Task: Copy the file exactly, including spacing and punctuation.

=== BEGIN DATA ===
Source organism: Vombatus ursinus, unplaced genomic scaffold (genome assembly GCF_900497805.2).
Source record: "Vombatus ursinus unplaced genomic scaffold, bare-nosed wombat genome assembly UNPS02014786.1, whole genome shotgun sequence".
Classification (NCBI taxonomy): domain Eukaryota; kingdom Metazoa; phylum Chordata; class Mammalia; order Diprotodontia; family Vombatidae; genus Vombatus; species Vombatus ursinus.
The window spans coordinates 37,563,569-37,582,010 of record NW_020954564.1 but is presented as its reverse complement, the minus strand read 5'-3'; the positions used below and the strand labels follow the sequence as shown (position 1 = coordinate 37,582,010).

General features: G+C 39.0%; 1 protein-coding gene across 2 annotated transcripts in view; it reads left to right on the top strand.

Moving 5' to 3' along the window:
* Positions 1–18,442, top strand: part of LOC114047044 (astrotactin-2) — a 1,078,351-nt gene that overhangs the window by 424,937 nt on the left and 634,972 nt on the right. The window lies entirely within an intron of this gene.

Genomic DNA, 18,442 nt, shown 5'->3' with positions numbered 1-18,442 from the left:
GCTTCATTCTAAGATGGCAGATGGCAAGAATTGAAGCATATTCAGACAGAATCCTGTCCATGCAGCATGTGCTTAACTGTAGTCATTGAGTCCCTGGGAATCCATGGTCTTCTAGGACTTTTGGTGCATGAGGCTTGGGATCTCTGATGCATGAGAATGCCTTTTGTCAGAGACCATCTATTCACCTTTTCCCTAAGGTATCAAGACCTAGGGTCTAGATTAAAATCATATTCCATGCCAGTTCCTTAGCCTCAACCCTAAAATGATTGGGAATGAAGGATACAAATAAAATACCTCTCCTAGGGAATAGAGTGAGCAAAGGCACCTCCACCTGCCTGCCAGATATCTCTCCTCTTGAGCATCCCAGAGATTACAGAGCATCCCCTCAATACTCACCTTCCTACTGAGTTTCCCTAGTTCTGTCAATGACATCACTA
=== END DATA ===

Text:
Source organism: Vombatus ursinus, unplaced genomic scaffold (genome assembly GCF_900497805.2).
Source record: "Vombatus ursinus unplaced genomic scaffold, bare-nosed wombat genome assembly UNPS02014786.1, whole genome shotgun sequence".
Classification (NCBI taxonomy): domain Eukaryota; kingdom Metazoa; phylum Chordata; class Mammalia; order Diprotodontia; family Vombatidae; genus Vombatus; species Vombatus ursinus.
The window spans coordinates 37,563,569-37,582,010 of record NW_020954564.1 but is presented as its reverse complement, the minus strand read 5'-3'; the positions used below and the strand labels follow the sequence as shown (position 1 = coordinate 37,582,010).

General features: G+C 39.0%; 1 protein-coding gene across 2 annotated transcripts in view; it reads left to right on the top strand.

Moving 5' to 3' along the window:
* Positions 1–18,442, top strand: part of LOC114047044 (astrotactin-2) — a 1,078,351-nt gene that overhangs the window by 424,937 nt on the left and 634,972 nt on the right. The window lies entirely within an intron of this gene.

Genomic DNA, 18,442 nt, shown 5'->3' with positions numbered 1-18,442 from the left:
GCTTCATTCTAAGATGGCAGATGGCAAGAATTGAAGCATATTCAGACAGAATCCTGTCCATGCAGCATGTGCTTAACTGTAGTCATTGAGTCCCTGGGAATCCATGGTCTTCTAGGACTTTTGGTGCATGAGGCTTGGGATCTCTGATGCATGAGAATGCCTTTTGTCAGAGACCATCTATTCACCTTTTCCCTAAGGTATCAAGACCTAGGGTCTAGATTAAAATCATATTCCATGCCAGTTCCTTAGCCTCAACCCTAAAATGATTGGGAATGAAGGATACAAATAAAATACCTCTCCTAGGGAATAGAGTGAGCAAAGGCACCTCCACCTGCCTGCCAGATATCTCTCCTCTTGAGCATCCCAGAGATTACAGAGCATCCCCTCAATACTCACCTTCCTACTGAGTTTCCCTAGTTCTGTCAATGACATCACTA